Halloween San Francisco Events

Nirmala Nataraj

SF Station Writer

Nirmala Nataraj's Articles
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Allow Yourself to be Seduced
By Nirmala Nataraj (Feb 10, 2016)
Camille Saint-Saens’ "Samson and Delilah" is perhaps one of the most violently erotic operas in all of history. Far be it from the frivolous coquettishness of librettos like "Don Giovanni" or "La Traviata" -- which despite their illustriousness, border on inconsequential melodrama -- the love story of "Samson and Delilah" is nicely tempered by stuff like religious oppression, psychic torment, and the poignancy of heartbreak, made all the more glorious given the bleak Old Testament mise en scene. More »
A Rich Assortment
By Nirmala Nataraj (Jan 10, 2016)
The latest exhibit at the Asian Art Museum, “Arts of the Islamic World from Turkey to Indonesia", on display through March 1st in the museum’s Tateuchi Gallery, is an all-encompassing glimpse into the richness and variety of Islamic art, dating from the death of the prophet Muhammad to contemporary 20th and 21st century interpretations of Islam and the cultural and artistic forces that have continued to shape its reception on a global scale. More »
Adding Context to Myth
By Nirmala Nataraj (Jan 10, 2016)
With her prominent white face makeup and elegantly flowing kimonos, the geisha is one of the most compelling and misconstrued icons in Japanese culture. The subject of the Asian Art Museum's current exhibit, [i]Geisha-Beyond the Painted Smile[/i], casts a decorous shadow on her own mythologized images; while there's an clear cultural context that attempts to dispel prevalent stereotypes about the geisha, the ritualized élan of her world retains its esoteric charm. More »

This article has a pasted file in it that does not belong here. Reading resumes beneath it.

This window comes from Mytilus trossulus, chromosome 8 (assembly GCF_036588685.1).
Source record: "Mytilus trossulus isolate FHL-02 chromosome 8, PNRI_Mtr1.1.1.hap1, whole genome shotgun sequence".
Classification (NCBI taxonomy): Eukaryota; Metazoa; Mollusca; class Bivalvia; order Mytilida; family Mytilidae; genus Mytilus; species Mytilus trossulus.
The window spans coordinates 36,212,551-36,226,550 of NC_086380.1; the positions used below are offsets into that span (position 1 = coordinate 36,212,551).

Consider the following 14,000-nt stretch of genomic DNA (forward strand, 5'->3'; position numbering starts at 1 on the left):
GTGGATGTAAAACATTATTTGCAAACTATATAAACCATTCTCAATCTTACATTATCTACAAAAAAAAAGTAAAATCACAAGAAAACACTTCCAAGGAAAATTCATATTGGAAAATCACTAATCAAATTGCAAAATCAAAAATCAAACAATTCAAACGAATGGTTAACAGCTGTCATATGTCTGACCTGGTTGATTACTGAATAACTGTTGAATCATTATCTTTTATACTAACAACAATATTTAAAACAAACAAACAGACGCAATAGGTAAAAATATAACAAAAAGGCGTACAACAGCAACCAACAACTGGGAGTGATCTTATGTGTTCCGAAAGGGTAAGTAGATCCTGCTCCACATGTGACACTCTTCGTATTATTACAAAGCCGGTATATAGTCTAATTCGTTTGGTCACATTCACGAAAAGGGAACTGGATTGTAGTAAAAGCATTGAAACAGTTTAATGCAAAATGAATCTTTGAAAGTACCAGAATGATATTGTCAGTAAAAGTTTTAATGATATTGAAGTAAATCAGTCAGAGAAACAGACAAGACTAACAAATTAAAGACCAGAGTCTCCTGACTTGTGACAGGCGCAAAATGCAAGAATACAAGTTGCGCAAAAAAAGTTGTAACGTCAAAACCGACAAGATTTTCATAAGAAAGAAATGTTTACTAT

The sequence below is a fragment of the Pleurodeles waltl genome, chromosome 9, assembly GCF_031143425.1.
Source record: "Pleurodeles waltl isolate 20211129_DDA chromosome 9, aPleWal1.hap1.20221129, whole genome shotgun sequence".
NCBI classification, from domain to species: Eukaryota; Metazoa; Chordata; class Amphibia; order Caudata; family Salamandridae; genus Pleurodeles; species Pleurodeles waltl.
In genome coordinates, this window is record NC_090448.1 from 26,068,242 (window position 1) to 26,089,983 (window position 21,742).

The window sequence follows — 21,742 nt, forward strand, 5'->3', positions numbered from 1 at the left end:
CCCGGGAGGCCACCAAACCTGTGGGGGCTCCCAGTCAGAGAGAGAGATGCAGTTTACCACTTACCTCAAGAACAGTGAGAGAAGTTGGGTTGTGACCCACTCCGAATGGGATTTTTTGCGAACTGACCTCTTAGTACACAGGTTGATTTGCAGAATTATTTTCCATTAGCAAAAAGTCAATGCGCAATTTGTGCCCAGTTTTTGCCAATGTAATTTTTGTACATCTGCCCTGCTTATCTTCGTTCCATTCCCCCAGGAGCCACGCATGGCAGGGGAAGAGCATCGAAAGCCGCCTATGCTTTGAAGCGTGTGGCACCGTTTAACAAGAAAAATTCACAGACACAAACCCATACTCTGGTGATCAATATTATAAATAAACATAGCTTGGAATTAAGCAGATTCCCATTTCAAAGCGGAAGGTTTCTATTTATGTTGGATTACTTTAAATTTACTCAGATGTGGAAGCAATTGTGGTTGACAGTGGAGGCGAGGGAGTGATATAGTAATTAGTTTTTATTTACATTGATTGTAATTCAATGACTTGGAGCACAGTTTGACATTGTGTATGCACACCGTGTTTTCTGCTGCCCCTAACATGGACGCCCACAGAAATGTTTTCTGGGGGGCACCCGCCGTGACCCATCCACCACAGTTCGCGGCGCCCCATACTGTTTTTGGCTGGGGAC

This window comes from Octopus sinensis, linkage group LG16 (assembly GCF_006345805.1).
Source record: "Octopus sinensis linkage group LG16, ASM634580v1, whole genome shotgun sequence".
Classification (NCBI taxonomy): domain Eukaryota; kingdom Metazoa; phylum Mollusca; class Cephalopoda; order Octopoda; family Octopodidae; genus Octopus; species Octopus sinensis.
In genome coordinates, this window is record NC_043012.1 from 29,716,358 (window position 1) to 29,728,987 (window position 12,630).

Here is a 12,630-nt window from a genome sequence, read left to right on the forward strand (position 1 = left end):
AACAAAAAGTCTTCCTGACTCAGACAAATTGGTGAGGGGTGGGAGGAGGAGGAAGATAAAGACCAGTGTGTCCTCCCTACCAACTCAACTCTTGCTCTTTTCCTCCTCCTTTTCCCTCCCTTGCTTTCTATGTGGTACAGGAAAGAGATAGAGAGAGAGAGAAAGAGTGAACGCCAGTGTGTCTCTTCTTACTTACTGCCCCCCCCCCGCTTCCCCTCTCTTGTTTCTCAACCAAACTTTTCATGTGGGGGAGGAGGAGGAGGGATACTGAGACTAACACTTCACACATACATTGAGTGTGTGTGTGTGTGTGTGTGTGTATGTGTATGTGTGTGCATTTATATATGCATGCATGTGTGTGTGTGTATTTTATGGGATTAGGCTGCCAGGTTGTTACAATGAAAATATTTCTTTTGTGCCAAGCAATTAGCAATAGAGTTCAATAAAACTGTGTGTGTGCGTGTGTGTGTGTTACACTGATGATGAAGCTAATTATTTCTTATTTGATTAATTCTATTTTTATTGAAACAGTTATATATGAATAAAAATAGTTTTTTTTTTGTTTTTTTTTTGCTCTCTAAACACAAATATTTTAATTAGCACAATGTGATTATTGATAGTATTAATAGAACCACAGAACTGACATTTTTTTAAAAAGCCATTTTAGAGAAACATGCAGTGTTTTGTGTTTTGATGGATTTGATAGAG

Artist, Icon, Revolutionary
By Nirmala Nataraj (Jan 05, 2016)
Frida Kahlo is typically rendered as either the eccentric lady artist of the mustache and unibrow, memorialized by Hollywood goddess Salma Hayek, or the shunned wife of legendary muralist and revolutionary Diego Rivera. In a new touring exhibition organized by Kahlo biographer and art historian Hayden Herrera, we get to see Kahlo in all her incarnations—primarily through a slew of seductive, mysterious, and sometimes claustrophobic self-portraits that describe vicissitudes of political and personal agony, as well as the ultimate triumph of self-definition through the manufacturing of Kahlo’s own image. More »
Commemorating San Francisco's Big One
By Nirmala Nataraj (Jan 05, 2016)
Those of us who were in the Bay Area for the 1989 Loma Prieta Earthquake are accustomed to the fear-addled curiosity of out-of-towners. Earthquakes are the most unimaginable of natural disasters for most people because of their sheer unpredictability -- but being so close to Earthquake Central, we often forget the devastating impact of some of history's major calamities. More »
Eight Artists Get Loony
By Nirmala Nataraj (Sep 06, 2015)